CONVARD: How Biden’s Difficult Job Got Even Harder

by

Monday, January 10, 2022


In his first year in office, President Joe Biden has had a difficult time implementing his “Build Back Better” agenda. With no progress towards his goals of “shutting down the virus” or economic recovery, it’s clear that Biden’s agenda needs to garner some momentum before the 2022 midterms. 

Unfortunately for him, the results of the 2021 Virginia gubernatorial election do the exact opposite. 

The election of Republican governor Glenn Youngkin in Richmond indicates a coming “red wave” for the 2022 midterms—one that spells certain trouble for Biden’s already struggling agenda. In an off-year election cycle that nonetheless attracted significant national attention, the Virginia gubernatorial election saw the highest voter turnout in recent history. 

Virginia had not elected a Republican governor since 2009 and has sent its electoral votes in favor of the Democrat presidential nominee for sixteen years. Youngkin’s victory in the blue-leaning state sent purple and red state politicians in D.C. tangible evidence of Biden’s dwindling support.

Naturally, those in support of Biden’s agenda, predominantly coming from solid blue states, saw Youngkin’s win as a sign to expedite their efforts to pass “Build Back Better.” The only explanation for this is that they know the midterms will be poor. So, in passing this grandiose legislation, they would use that as a way to satisfy and galvanize their base in the hopes of increasing turnout to offset their coming losses in 2022. However, with Democrats occupying majorities in both the House of Representatives and the Senate, they may be running thin on excuses with merit enough to increase their base voter turnout.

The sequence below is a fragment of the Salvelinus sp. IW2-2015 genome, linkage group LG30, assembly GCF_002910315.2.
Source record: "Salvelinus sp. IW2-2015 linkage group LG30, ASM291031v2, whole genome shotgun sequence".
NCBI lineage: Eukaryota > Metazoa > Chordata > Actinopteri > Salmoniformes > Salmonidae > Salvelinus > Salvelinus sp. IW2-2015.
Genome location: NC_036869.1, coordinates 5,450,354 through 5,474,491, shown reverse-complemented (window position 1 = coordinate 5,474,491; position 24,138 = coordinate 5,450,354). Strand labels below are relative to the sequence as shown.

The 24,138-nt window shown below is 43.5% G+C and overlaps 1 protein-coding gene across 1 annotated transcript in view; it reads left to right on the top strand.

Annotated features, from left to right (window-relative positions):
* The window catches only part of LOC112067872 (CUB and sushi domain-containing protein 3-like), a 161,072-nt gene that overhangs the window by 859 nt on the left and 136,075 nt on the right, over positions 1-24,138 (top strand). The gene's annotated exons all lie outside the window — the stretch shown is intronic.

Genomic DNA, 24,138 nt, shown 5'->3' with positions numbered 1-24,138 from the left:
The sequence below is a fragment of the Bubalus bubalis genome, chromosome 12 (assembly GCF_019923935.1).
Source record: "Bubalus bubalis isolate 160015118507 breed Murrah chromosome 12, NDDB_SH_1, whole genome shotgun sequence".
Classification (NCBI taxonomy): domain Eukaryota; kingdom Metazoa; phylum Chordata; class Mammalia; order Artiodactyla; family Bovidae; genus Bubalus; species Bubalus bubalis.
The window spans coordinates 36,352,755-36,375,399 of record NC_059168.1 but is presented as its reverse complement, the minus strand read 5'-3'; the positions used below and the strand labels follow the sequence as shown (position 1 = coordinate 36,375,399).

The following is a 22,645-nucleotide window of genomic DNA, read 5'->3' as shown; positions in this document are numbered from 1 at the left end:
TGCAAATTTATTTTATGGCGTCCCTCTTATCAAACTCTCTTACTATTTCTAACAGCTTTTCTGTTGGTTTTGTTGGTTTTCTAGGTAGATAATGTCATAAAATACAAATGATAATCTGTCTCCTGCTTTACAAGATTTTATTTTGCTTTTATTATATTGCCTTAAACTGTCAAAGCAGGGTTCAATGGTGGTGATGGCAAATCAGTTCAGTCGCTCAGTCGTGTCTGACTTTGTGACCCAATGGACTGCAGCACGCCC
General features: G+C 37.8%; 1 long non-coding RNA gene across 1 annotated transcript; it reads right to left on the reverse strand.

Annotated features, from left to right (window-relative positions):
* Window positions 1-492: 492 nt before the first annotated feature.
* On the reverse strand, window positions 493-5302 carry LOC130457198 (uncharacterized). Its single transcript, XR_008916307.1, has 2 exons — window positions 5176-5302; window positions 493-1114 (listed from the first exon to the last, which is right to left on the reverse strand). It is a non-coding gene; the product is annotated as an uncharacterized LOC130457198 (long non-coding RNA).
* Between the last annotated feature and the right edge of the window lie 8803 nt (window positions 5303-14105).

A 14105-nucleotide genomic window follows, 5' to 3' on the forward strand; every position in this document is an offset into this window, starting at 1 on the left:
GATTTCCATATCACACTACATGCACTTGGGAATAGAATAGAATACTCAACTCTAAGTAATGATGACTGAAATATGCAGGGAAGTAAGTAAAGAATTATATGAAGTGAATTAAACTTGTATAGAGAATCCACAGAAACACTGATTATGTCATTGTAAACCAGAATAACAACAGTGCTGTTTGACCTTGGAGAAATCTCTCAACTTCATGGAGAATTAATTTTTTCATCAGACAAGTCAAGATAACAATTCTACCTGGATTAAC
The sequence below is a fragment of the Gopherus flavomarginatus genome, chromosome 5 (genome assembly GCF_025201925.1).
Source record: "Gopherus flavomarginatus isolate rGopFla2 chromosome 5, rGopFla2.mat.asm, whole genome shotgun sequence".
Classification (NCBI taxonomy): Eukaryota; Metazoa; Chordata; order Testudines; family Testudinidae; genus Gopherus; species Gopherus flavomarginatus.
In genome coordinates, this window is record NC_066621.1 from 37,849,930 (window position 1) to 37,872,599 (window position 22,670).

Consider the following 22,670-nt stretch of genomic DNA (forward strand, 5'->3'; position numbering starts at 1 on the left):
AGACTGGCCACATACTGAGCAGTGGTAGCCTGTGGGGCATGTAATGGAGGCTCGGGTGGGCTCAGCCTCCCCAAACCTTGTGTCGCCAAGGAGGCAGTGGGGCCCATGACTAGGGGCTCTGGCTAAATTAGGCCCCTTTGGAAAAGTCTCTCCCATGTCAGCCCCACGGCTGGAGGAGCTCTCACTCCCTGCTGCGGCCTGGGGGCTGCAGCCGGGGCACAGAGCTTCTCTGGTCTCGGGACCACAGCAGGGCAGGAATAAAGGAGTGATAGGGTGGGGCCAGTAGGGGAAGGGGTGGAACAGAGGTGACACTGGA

Further, the administration that promises to “Build Back Better” has provided minimal improvement on the COVID pandemic still amongst us. Biden’s COVID response agenda has proven itself ineffective with cases in the U.S. skyrocketing. Even Biden himself concedes the limits to his efforts in “shutting down the virus” by saying, “There is no federal solution to the pandemic.” If there is to be no attempt at a federal solution, then there certainly won’t be any cooperation or relationship-building between the White House and Congress. 

Correlation does not always imply causation. Correlating circumstances in politics, however, can dig a grave too deep for politicians to climb out of, especially during an election year. Youngkin’s win in Virginia signaled devastating losses for Democrats in 2022. This, coupled with Biden’s federal concession to COVID, means that the President’s difficult job of producing meaningful results for the American people got significantly harder. 

Matthew J Convard is a graduate from Glastonbury High School and a student at the University of Connecticut where he is pursuing a major in political science and a minor in economics. He aspires to become an elected official and serve his country.

The views expressed in this article are the opinion of the author and do not necessarily reflect those of Lone Conservative staff.


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About Matthew Convard

Matthew J Convard is a graduate from Glastonbury High School and a student at the University of Connecticut where he is pursuing a major in political science and a minor in economics. He aspires to become an elected official and serve his country.

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